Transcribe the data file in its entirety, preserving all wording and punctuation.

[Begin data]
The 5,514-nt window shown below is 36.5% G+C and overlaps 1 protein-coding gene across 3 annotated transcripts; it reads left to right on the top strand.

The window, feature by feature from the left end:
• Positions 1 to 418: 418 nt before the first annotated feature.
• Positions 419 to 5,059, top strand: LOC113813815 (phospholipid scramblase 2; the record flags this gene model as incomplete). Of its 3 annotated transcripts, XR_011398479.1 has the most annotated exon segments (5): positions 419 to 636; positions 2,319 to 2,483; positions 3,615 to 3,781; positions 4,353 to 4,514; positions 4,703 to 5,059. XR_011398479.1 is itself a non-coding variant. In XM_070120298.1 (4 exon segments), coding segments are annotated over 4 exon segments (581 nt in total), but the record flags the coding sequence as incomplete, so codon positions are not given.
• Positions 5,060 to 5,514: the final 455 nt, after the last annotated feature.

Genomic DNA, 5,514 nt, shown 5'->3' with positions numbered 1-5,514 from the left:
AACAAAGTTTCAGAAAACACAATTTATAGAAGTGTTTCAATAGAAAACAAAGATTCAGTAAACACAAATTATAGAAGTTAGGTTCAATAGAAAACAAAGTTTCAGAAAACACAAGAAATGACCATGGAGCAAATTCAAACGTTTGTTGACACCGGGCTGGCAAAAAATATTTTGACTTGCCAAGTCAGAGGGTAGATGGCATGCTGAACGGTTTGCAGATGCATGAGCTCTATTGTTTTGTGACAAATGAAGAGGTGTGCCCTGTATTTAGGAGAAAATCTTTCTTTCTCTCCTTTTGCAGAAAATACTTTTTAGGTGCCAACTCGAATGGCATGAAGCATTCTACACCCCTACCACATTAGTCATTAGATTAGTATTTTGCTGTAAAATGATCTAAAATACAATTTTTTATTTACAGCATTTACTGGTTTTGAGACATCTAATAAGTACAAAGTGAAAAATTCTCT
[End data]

The 5,514-nt window shown below is 36.5% G+C and overlaps 1 protein-coding gene across 3 annotated transcripts; it reads left to right on the top strand.

The window, feature by feature from the left end:
• Positions 1 to 418: 418 nt before the first annotated feature.
• Positions 419 to 5,059, top strand: LOC113813815 (phospholipid scramblase 2; the record flags this gene model as incomplete). Of its 3 annotated transcripts, XR_011398479.1 has the most annotated exon segments (5): positions 419 to 636; positions 2,319 to 2,483; positions 3,615 to 3,781; positions 4,353 to 4,514; positions 4,703 to 5,059. XR_011398479.1 is itself a non-coding variant. In XM_070120298.1 (4 exon segments), coding segments are annotated over 4 exon segments (581 nt in total), but the record flags the coding sequence as incomplete, so codon positions are not given.
• Positions 5,060 to 5,514: the final 455 nt, after the last annotated feature.

Genomic DNA, 5,514 nt, shown 5'->3' with positions numbered 1-5,514 from the left:
AACAAAGTTTCAGAAAACACAATTTATAGAAGTGTTTCAATAGAAAACAAAGATTCAGTAAACACAAATTATAGAAGTTAGGTTCAATAGAAAACAAAGTTTCAGAAAACACAAGAAATGACCATGGAGCAAATTCAAACGTTTGTTGACACCGGGCTGGCAAAAAATATTTTGACTTGCCAAGTCAGAGGGTAGATGGCATGCTGAACGGTTTGCAGATGCATGAGCTCTATTGTTTTGTGACAAATGAAGAGGTGTGCCCTGTATTTAGGAGAAAATCTTTCTTTCTCTCCTTTTGCAGAAAATACTTTTTAGGTGCCAACTCGAATGGCATGAAGCATTCTACACCCCTACCACATTAGTCATTAGATTAGTATTTTGCTGTAAAATGATCTAAAATACAATTTTTTATTTACAGCATTTACTGGTTTTGAGACATCTAATAAGTACAAAGTGAAAAATTCTCT